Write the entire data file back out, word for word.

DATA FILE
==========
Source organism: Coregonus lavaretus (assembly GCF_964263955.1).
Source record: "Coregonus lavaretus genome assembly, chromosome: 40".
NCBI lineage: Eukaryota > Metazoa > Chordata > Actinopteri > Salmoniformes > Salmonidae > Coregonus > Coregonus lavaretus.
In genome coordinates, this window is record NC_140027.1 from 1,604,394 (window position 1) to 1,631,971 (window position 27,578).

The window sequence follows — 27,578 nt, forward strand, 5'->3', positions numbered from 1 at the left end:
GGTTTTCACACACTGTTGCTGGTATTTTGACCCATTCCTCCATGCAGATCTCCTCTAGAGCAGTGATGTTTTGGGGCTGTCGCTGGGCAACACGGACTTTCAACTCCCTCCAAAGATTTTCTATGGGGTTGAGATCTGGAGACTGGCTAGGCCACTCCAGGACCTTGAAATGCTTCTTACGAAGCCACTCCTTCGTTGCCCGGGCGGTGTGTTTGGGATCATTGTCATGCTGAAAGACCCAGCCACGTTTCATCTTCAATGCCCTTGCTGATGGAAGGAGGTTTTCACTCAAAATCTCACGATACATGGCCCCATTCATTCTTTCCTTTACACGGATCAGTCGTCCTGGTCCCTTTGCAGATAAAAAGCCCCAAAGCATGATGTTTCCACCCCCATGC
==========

Source organism: Coregonus lavaretus (assembly GCF_964263955.1).
Source record: "Coregonus lavaretus genome assembly, chromosome: 40".
NCBI lineage: Eukaryota > Metazoa > Chordata > Actinopteri > Salmoniformes > Salmonidae > Coregonus > Coregonus lavaretus.
In genome coordinates, this window is record NC_140027.1 from 1,604,394 (window position 1) to 1,631,971 (window position 27,578).

The window sequence follows — 27,578 nt, forward strand, 5'->3', positions numbered from 1 at the left end:
GGTTTTCACACACTGTTGCTGGTATTTTGACCCATTCCTCCATGCAGATCTCCTCTAGAGCAGTGATGTTTTGGGGCTGTCGCTGGGCAACACGGACTTTCAACTCCCTCCAAAGATTTTCTATGGGGTTGAGATCTGGAGACTGGCTAGGCCACTCCAGGACCTTGAAATGCTTCTTACGAAGCCACTCCTTCGTTGCCCGGGCGGTGTGTTTGGGATCATTGTCATGCTGAAAGACCCAGCCACGTTTCATCTTCAATGCCCTTGCTGATGGAAGGAGGTTTTCACTCAAAATCTCACGATACATGGCCCCATTCATTCTTTCCTTTACACGGATCAGTCGTCCTGGTCCCTTTGCAGATAAAAAGCCCCAAAGCATGATGTTTCCACCCCCATGC